Tricks of the Trade: The Do’s and Don’ts of Making Cake Pops
If you’re reading this, then it’s safe to assume you’re either curious or obsessed with making cake pops. It’s very important to know some things before you dive deeper into the cake and candy coating abyss. If you’ve made them before, you know they can be quite a challenge! If you’ve not made any yet, I’m glad you’re here so you can start your cake pop experience in the best way possible.
Let’s get familiar with the “do’s” and “don’ts” of making cake pops!
I’ve compiled a simple list of pointers to help you strategically tackle these delicious (and ever-popular) bite-sized treats. Check out my other posts about cake pop fundamentals for shaping and dipping to really master the art of these tiny treats. Bookmark all of these pages because I can guarantee you’ll be back again and again for this information!
Getting started with your cake pop design:
Do plan ahead. Make sketches to break down the design to simple shapes and add candy pieces to it to create more detail. Whatever it is you’re making, the best way to do it is to keep it simple. Don’t try to make a cake pop more complicated than it needs to be, especially if it takes the joy out of creating them!
Don’t be afraid to really push and shape the cake pop dough with your hands and fingers. If you follow my dough and shaping tutorial, you’ll have perfect pliable dough.
Do use a cookie scoop to make uniform portions.
Don’t make the portions too large if you’re not using a cookie scoop, as they can get really heavy and fall apart during the dipping process.
Do get into the habit of scooping only a few portions at a time and forming them. Repeat this process until all the dough has been used and formed.
Don’t keep the unformed dough exposed to air, it will dry out. Wrap it in plastic wrap while forming the portions.
Mercken’s Colors at Standlee’s Cake, Cookie and Candy Supplies
The cake pop coating:
Do use candy coating, it’s made specifically for dipping. It melts smoothly and will harden completely. There are many different brands available at hobby, grocery, or cake and candy supply stores like Wilton Candy Melts, Mercken’s Colors, Clasen Coatings, Ghirardelli Melting Wafers, Guittard A’Peels, Make & Mold, CandiQuik and chocolate bark, to name a few.
Don’t use chocolate bars, chocolate chip morsels, pure chocolate or baker’s chocolate blocks. These types can be used in baking recipes but not for coating cake pops because the chocolate is either not tempered or contains a combination of ingredients that will not allow it to harden completely like candy coating.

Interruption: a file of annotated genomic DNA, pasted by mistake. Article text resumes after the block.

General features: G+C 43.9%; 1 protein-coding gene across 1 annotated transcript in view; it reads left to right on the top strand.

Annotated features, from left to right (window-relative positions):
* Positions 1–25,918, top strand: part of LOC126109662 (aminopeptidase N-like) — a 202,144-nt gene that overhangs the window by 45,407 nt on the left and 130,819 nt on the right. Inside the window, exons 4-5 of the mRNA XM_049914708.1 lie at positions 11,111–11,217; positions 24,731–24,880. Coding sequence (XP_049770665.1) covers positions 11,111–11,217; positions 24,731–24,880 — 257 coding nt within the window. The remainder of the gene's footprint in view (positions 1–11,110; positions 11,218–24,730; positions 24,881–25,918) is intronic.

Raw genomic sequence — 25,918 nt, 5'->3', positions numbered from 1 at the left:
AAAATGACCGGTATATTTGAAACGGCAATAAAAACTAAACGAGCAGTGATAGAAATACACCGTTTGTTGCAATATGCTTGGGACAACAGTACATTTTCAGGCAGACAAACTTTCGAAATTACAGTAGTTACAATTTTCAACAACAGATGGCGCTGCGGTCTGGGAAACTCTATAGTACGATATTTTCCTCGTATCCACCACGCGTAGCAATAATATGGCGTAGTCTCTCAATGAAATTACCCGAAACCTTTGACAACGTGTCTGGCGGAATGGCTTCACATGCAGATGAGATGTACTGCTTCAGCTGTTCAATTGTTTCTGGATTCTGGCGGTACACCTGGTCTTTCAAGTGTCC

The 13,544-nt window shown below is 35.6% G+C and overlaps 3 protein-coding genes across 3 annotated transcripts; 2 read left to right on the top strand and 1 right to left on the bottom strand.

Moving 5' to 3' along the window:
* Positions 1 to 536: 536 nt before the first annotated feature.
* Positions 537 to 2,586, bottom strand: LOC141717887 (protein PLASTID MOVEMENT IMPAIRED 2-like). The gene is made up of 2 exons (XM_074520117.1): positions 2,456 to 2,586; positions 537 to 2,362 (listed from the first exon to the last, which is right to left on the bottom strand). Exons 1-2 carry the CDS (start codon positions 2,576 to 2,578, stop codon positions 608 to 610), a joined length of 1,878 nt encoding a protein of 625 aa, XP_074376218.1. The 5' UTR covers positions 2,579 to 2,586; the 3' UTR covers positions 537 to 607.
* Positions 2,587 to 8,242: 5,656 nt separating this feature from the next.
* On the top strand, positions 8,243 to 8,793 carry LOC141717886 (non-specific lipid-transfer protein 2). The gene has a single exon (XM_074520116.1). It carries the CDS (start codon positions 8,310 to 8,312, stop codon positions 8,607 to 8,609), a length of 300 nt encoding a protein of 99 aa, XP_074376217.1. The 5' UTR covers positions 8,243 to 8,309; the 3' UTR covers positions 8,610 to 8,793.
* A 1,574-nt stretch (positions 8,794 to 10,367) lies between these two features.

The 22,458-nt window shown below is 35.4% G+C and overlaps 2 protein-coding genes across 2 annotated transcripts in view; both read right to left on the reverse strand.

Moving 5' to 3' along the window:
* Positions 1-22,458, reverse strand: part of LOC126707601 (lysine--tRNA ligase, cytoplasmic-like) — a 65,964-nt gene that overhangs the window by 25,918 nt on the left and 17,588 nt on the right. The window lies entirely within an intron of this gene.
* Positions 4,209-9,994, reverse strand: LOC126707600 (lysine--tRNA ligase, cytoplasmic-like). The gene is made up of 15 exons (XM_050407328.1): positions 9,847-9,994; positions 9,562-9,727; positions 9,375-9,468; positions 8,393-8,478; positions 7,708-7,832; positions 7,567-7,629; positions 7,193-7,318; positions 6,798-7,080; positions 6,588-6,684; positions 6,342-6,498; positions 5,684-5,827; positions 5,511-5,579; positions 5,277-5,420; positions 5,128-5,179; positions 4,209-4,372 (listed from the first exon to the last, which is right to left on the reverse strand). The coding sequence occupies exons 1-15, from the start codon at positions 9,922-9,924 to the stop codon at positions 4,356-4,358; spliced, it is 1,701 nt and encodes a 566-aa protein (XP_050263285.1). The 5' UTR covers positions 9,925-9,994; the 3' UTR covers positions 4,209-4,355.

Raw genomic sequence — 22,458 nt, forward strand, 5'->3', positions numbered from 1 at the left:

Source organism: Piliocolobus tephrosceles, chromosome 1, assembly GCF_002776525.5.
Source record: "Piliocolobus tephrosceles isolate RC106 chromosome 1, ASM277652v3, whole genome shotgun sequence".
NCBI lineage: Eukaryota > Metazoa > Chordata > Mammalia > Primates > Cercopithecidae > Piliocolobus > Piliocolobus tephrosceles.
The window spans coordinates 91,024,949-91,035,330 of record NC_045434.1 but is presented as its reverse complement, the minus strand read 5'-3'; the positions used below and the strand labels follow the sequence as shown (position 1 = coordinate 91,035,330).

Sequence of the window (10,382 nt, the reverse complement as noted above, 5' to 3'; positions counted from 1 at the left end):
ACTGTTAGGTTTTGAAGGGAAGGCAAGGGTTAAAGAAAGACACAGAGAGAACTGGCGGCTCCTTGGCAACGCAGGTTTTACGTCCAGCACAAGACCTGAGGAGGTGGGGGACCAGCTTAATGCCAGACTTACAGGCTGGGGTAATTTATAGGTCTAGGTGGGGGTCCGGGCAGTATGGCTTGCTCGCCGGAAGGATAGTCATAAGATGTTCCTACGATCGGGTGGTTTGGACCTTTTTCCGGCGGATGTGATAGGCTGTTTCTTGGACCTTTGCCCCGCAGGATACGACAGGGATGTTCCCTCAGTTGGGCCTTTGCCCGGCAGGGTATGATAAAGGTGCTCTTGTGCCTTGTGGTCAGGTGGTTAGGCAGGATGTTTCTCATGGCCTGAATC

Do use Paramount Crystals to thin candy coating. It is the only product that will not alter the integrity of the coating.
Don’t ever use oil or butter to thin candy coating, your cake pop coating will never solidify like it should. Oil is only used in chocolate for chocolate fountains and butter is only used for baking with chocolate.
Candy dyes at Standlee’s Cake, Cookie and Candy Supplies
Do use only oil-based dyes if you wish to add this to the candy coating. I personally don’t recommend it because it will slightly change the texture and the taste of your coating. But if you choose to, just know that oil-based is the way to go.
Don’t add anything that is NOT oil-based to candy coating. This can also cause the coating to “seize”, making it unusable. Read the labels carefully, if it doesn’t say oil-based then it usually isn’t.
Tools of the trade:
Do use small silicone or plastic, microwave-safe bowls or cups, about 1 cup capacity, to melt candy wafers. This is the best way to melt candy coating evenly.
Don’t use ceramic or glass containers as both retain too much heat, preventing the candy coating from heating or cooling at its own natural pace, which makes it more difficult to dip without the worry of cracks.
Do use a microwave (preferred) or a chocolate melting pot to melt the candy coating.
Don’t use a double boiler or any other method where the candy coating may come into contact with water or steam. This will cause your coating to “seize,” rendering it completely unusable.
Dipping & decorating the delightful dough:
Do dip cake pops when they’re no longer chilly to the touch and candy coating is no longer warm to the touch. The closer to room temperature both are, the better.
Don’t dip cold cake pops into too warm candy coating, you’ll get cracks for sure!
Sprinkles and nonpareils at Standlee’s Cake, Cookie and Candy Supplies
Do use sprinkles and nonpareils to decorate.
Don’t use candies for decorating the exterior of cake pops until you test them first! Always test the candy by placing it into the fridge for a few minutes. Remove from the cold and see how it reacts as it comes to room temperature then decide if you can use it or not.
Storing your cake pops:
Do refrigerate and store completed cake pops in airtight containers in flat layers separated with paper towels (if they aren’t individually packaged). When defrosting, this method of storage will allow the condensation to collect on the outside of the container or package and not on the cake pops.
Don’t store them exposed, otherwise the pops will become sticky due to condensation collecting on the surface.
Do freeze shaped and uncoated balls for later use.
Don’t freeze coated and completed cake pops!
This lengthy list should help with troubleshooting your cake pop projects! It seems like a lot to absorb, but I want your cake pop experiences to be as pleasant and enjoyable as can be! Have fun with it, without the trouble of too much trial and error!